MAY 04, 2016 08:24 AM PDT

Watch Live as the NOAA Explores the Marianas Trench with a Sub

The Marianas Trench is the deepest location on the planet, and it’s under the deepest depths of the ocean too. If you were to compare the Marianas Trench to Mt. Everest, you would find that the Marianas Trench is over 6,000 feet deeper than Mt. Everest is high. The deepest points are about 7 miles below sea level.
 
Now, the National Oceanic and Atmospheric Administration (NOAA) is currently exploring much of these depths with a robotic submarine known as the Okeanos Explorer that has been built to withstand the crushing pressures at those depths of the ocean as deep as 6,000 feet to learn more about the vastly unexplored world that is our ocean.

Unfortunately, that's not nearly as low as the Marianas Trench goes, so there is still much to be learned.
 
Guided by satellites and being controlled remotely from a ship, the NOAA sub has its lights on and is slowly swimming around. Researchers are keeping their eyes on the cameras to in the hopes to see anything the sub can see. Among the things the team hopes to find are signs of new life forms, samples of sediment, and any unexpected surprises.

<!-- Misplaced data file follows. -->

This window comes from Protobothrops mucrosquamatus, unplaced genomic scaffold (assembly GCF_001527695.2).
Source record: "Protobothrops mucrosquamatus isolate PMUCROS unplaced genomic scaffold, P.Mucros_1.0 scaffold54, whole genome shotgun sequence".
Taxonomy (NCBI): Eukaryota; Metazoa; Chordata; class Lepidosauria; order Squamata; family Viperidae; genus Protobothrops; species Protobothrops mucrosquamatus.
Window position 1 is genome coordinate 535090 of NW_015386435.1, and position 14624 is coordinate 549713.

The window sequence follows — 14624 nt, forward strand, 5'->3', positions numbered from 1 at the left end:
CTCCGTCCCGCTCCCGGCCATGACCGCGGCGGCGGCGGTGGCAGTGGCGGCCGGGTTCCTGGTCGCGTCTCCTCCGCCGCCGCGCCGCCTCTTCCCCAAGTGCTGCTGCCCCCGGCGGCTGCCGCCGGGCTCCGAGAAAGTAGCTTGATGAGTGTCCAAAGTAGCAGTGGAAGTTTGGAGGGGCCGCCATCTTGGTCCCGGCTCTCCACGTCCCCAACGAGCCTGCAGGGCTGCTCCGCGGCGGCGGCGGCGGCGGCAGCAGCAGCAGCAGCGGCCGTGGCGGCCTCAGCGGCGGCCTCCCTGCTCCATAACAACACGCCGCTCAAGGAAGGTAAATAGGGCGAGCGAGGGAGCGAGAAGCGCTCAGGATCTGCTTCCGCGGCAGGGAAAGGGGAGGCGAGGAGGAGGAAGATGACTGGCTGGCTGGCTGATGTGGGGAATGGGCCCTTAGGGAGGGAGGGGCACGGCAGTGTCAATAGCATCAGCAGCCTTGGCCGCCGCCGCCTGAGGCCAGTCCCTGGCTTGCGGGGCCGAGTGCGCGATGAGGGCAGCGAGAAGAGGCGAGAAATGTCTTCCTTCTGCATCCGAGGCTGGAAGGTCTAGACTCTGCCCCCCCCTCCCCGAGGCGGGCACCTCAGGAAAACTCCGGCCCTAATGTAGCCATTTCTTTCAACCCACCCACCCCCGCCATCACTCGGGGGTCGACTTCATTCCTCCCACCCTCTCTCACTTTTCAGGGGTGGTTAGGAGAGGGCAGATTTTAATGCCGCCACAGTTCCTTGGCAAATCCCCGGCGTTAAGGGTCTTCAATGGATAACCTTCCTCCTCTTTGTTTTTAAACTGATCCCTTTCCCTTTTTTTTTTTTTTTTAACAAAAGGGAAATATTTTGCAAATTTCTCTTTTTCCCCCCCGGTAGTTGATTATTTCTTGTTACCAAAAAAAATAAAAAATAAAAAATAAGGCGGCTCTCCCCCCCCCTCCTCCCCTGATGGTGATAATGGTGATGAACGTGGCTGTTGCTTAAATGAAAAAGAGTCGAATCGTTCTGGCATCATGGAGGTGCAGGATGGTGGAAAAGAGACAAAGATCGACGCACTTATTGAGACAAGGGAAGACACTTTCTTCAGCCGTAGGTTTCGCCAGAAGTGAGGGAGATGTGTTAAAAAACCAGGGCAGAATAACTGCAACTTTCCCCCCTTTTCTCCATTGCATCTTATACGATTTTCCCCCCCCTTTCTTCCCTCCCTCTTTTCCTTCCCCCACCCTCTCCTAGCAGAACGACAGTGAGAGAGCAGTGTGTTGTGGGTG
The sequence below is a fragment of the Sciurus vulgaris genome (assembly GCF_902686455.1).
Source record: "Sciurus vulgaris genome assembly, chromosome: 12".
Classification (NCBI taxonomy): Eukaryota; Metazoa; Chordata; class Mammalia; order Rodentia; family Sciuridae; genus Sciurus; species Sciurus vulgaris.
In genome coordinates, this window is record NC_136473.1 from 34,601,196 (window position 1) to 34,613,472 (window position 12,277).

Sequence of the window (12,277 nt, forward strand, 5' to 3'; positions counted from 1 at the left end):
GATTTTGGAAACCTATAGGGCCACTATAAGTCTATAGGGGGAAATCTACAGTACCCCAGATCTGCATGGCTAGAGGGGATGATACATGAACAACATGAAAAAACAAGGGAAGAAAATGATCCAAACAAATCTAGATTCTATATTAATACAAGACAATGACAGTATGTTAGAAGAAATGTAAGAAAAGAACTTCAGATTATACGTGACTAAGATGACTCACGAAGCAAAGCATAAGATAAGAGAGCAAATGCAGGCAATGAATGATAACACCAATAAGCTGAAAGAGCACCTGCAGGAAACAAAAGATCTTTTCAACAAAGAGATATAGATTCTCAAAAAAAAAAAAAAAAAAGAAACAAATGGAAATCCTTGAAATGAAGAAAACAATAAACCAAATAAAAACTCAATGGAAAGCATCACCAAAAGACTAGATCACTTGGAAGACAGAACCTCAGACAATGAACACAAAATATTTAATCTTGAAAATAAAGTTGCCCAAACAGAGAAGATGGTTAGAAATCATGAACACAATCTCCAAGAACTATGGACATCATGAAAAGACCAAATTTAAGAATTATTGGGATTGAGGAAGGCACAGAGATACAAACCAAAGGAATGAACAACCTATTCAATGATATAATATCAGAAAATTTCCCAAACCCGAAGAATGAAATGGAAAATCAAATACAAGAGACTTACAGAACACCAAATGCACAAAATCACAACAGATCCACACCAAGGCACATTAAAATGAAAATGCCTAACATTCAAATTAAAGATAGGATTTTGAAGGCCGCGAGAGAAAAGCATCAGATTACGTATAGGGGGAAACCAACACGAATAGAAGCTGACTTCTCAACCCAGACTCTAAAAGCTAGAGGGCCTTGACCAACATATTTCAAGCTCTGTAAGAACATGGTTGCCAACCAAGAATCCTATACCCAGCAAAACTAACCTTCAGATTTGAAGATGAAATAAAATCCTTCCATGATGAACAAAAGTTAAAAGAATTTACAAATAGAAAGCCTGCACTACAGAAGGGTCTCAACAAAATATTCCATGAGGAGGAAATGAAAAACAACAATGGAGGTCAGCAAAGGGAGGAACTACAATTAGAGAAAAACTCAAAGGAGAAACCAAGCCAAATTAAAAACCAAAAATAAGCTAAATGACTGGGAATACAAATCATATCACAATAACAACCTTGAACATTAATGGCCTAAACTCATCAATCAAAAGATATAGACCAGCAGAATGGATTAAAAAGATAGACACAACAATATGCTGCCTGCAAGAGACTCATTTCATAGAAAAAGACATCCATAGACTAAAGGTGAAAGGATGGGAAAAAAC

Along the way, the NOAA will be mapping the unmapped regions of the Marianas Trench to help us get a better understanding of these unexplored parts of our oceans. Although we can't yet get to the bottom of the ocean floor in the Marianas Trench, we can still get a preliminary look at the Marianas Trench and try to map out what is possible to map out from these capable depths.
 
The NOAA is hosting three live cameras on their YouTube channel, respectively named Camera 1, Camera 2, and Camera 3, which keep an eye on the computer screen, ship deck, and the eyes of the sub from its point of view.
 
These videos will continue to stream live through to the middle of July, but obviously there will be times when the sub is inactive and hence the videos will be paused until the next activity begins. (Scientists need to sleep too!)
 
Nevertheless, if you are interested, you can always tune in from the following YouTube videos to watch the exploration:
 




Source: YouTube via Digital Trends
About the Author
  • Fascinated by scientific discoveries and media, Anthony found his way here at LabRoots, where he would be able to dabble in the two. Anthony is a technology junkie that has vast experience in computer systems and automobile mechanics, as opposite as those sound.
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